barley web

 

Winter Barley 

Winter barley is an important crop on many farms, providing an early entry for oilseed rape and a home-grown source of grain and straw on livestock farms. Malting varieties should beat least provisionally approved by the Malting Barley Committee (MBC) to ensure marketability, or grown on a named variety contract.

Contracts usually specify certain criteria, including specific weight, nitrogen content, moisture and admixture.

For feed barley, a high yield would be an important requirement but in conjunction with a reasonable specific weight. Six row varieties have improved in this respect over the years with many now having the same specific weight as their two row counterparts.

 

Frontier Aylsham 2.7.2015-0298smaller versionSelection considerations

Soil Conditions

• Aim for good seed to soil contact to ensure rapid seed germination and provide good conditions for residual herbicides to work effectively.

Geographical region

• The colder the field aspect and the further geographically north, the earlier crops can safely be drilled with lower risk of running into early pest problems. Early September drilling is much more feasible in the north, while late drillings can be slow to emerge. In cold winters, crops will stop growing sooner, with a potential knock on effect and late harvest.

Disease and pest risk

• Risk of disease in highly susceptible varieties will only increase if drilled early. BYDV infection can occur from early September until the temperature drops consistently below 5°C.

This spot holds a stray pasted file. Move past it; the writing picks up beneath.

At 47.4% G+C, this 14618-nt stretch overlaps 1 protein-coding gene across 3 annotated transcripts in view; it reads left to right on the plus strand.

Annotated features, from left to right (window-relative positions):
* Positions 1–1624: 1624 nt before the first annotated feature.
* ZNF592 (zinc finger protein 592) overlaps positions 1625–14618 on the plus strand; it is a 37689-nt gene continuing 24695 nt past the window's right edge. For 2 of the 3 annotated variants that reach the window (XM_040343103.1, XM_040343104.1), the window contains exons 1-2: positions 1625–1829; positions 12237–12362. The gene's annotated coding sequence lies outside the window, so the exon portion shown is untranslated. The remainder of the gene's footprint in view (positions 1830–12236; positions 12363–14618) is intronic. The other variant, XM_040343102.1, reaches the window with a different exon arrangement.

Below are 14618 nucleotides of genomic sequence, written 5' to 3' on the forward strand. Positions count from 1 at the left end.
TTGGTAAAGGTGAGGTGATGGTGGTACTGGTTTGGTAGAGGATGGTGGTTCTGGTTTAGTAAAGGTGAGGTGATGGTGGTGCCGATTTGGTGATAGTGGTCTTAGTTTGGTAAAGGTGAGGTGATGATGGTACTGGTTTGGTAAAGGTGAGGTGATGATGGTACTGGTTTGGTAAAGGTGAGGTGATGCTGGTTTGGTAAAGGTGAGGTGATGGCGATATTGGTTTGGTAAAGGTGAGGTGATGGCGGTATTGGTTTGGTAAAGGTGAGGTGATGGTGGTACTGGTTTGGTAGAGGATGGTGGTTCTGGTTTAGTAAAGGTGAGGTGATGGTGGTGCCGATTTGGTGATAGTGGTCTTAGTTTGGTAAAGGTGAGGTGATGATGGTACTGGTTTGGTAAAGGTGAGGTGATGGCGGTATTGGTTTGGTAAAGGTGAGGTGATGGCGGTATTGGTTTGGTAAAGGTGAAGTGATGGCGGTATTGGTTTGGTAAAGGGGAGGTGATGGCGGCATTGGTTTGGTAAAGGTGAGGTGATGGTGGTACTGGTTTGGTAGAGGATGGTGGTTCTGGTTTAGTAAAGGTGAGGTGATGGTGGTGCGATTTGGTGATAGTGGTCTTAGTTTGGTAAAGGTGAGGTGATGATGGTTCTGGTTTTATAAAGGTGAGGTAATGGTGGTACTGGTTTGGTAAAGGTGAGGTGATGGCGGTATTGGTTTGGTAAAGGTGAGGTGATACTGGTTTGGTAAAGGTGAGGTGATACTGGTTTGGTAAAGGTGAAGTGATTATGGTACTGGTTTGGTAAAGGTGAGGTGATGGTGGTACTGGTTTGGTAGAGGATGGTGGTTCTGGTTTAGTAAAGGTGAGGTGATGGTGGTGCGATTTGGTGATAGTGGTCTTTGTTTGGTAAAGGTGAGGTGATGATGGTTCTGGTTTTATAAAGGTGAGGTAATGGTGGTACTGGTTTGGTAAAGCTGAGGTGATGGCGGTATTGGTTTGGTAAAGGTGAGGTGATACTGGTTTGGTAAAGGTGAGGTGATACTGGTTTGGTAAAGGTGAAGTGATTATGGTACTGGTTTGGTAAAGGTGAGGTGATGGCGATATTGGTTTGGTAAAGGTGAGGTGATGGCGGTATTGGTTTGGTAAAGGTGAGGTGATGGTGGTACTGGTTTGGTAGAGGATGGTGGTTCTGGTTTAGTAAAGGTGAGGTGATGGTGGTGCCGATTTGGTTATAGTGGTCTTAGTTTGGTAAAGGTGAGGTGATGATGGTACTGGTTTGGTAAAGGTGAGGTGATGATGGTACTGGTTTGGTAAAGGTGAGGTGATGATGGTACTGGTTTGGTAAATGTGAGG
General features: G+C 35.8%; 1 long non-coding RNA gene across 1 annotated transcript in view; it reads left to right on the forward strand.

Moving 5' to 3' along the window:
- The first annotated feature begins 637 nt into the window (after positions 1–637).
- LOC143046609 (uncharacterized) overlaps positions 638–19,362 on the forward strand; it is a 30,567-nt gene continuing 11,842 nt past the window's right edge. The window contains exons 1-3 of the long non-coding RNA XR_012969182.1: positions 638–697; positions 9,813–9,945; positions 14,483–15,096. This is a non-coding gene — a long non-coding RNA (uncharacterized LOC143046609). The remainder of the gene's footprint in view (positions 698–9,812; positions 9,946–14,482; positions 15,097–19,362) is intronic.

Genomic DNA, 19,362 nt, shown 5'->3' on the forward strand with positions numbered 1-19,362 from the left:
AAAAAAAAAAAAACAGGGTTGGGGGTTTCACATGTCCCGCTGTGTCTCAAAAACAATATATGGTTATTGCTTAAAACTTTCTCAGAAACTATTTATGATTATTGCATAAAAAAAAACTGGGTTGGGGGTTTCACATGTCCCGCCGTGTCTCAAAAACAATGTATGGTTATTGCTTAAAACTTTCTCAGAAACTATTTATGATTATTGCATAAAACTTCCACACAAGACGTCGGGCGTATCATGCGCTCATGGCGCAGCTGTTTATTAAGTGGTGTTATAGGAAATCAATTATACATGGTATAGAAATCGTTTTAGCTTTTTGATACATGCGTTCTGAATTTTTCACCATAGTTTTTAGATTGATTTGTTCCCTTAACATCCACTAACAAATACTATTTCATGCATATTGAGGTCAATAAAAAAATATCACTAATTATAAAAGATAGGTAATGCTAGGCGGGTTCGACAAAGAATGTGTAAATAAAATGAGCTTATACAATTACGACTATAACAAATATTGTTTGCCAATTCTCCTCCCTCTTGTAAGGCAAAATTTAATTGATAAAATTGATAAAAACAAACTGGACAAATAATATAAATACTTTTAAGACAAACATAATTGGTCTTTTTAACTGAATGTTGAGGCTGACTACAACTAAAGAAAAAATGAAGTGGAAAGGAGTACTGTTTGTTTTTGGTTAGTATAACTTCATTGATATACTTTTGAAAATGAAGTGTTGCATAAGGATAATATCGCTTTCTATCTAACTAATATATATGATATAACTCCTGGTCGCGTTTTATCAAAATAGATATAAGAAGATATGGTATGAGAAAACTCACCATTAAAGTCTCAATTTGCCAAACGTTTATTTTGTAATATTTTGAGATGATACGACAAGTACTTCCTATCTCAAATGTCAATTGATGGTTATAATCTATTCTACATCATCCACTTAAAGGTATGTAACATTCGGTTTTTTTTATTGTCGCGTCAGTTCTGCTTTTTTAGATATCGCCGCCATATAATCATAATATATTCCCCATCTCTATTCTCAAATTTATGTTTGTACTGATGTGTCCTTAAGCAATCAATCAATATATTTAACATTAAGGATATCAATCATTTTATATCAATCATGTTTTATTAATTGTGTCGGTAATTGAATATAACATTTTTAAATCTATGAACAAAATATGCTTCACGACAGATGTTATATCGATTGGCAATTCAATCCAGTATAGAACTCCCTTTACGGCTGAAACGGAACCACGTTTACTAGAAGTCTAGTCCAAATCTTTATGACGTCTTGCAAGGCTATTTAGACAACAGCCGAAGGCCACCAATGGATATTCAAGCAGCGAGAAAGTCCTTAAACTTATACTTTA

Drilling Dates

• Winter barley should not be drilled late if at all possible as establishment will suffer and few tillers will be present. The use of Manganese seed treatment can help to mitigate yield-reducing tiller loss. This is crucial as winter kill is more common in barley than in wheat.

Hybrid Barley

• Seed rates are much reduced for hybrid barley with 200seeds/m2 advised. The speed of development helps to compensate for the lower seed rate, but management of the crop needs to be slightly different to conventional barley. Most important is the nitrogen fertiliser split. Three splits are advised with the first application of 30% at GS25, 50% at or just before GS31 and 20% 2-3 weeks after this. Even when tiller numbers are high, early nitrogen is advised.

 

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